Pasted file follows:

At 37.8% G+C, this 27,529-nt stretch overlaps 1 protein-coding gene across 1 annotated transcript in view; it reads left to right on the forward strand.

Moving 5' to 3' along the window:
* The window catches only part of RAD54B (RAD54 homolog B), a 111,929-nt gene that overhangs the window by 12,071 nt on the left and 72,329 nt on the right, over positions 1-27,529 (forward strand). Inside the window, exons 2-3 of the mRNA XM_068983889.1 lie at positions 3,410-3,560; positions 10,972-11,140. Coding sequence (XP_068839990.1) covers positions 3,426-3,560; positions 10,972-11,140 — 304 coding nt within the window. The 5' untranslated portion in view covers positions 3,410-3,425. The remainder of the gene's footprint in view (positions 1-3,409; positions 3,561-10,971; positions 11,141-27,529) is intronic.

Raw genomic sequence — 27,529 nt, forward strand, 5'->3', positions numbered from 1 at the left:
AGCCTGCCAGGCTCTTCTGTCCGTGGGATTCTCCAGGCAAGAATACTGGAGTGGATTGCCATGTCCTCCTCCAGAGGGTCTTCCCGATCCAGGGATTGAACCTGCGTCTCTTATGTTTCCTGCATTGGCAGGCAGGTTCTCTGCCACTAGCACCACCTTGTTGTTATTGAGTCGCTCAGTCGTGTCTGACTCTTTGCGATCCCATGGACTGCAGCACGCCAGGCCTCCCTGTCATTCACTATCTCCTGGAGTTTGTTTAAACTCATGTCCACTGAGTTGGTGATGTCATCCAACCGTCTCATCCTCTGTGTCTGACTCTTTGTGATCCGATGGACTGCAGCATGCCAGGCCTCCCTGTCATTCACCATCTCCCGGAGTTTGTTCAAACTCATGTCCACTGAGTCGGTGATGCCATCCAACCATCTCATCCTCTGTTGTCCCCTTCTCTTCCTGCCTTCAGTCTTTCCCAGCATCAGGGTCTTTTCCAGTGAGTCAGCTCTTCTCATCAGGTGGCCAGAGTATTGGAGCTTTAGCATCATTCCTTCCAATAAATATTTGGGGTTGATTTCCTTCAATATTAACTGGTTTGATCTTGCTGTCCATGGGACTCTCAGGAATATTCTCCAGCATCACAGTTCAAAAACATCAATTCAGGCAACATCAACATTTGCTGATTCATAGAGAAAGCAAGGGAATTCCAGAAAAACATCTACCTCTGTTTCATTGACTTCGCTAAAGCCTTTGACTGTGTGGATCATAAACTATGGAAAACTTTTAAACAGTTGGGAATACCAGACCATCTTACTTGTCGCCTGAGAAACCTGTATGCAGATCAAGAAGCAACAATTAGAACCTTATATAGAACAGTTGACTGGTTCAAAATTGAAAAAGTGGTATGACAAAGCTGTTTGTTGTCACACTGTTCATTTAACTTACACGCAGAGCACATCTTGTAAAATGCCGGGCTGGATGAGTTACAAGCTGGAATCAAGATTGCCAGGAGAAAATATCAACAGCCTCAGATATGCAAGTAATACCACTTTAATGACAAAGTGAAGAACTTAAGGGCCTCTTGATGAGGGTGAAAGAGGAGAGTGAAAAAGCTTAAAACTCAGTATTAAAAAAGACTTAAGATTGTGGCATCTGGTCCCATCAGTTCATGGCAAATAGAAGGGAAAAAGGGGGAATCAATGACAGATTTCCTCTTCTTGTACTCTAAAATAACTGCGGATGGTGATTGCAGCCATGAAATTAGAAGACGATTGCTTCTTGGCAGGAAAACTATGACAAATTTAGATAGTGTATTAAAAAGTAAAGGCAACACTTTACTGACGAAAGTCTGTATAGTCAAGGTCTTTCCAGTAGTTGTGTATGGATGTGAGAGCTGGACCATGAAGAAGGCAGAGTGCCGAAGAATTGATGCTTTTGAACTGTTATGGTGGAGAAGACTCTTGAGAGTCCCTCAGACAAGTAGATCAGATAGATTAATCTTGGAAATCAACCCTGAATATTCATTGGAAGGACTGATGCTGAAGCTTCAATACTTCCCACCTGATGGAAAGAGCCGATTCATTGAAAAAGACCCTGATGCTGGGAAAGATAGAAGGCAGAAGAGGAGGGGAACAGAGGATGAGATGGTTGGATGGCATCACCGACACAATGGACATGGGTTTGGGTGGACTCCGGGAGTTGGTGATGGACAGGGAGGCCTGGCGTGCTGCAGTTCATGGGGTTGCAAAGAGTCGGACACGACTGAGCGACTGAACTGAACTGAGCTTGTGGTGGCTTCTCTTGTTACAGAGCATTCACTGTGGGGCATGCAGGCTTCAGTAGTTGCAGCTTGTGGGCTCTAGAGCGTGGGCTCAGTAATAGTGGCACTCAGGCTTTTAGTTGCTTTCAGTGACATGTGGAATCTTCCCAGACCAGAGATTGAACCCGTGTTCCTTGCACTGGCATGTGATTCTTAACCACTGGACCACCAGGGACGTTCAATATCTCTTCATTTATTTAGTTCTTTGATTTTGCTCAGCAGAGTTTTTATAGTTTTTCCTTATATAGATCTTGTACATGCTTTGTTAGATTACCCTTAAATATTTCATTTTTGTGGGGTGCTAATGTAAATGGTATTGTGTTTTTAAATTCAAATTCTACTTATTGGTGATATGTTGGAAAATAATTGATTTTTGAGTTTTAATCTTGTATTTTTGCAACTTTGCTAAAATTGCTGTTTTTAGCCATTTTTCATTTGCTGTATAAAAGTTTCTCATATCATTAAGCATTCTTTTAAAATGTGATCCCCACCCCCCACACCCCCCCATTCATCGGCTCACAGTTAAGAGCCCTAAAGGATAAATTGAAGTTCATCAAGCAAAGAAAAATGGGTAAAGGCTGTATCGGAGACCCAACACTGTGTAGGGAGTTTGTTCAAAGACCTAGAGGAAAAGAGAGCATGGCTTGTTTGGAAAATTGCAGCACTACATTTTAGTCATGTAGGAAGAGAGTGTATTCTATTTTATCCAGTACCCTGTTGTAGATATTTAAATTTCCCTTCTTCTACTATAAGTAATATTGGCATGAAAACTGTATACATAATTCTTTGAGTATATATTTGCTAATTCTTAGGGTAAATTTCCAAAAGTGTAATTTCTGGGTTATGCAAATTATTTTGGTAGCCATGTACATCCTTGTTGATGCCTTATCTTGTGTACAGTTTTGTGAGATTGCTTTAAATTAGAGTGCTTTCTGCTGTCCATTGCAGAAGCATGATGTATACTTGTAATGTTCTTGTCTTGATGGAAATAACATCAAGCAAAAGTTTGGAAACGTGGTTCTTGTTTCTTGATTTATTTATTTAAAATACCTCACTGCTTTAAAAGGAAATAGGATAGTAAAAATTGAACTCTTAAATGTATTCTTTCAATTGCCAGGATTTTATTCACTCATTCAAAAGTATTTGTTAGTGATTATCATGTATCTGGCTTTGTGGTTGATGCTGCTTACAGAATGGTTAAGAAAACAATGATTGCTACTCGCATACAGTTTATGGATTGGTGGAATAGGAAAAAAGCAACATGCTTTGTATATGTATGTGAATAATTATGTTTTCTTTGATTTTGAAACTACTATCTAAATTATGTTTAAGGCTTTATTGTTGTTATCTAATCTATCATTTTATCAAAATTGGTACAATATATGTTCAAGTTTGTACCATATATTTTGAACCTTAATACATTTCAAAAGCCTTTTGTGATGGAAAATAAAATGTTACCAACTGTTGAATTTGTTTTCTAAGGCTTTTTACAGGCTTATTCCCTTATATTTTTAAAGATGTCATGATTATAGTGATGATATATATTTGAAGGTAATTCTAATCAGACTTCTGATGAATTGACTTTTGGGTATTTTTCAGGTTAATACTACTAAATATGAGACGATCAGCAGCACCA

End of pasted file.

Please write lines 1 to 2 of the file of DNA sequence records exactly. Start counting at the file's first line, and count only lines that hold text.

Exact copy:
At 37.8% G+C, this 27,529-nt stretch overlaps 1 protein-coding gene across 1 annotated transcript in view; it reads left to right on the forward strand.

Moving 5' to 3' along the window: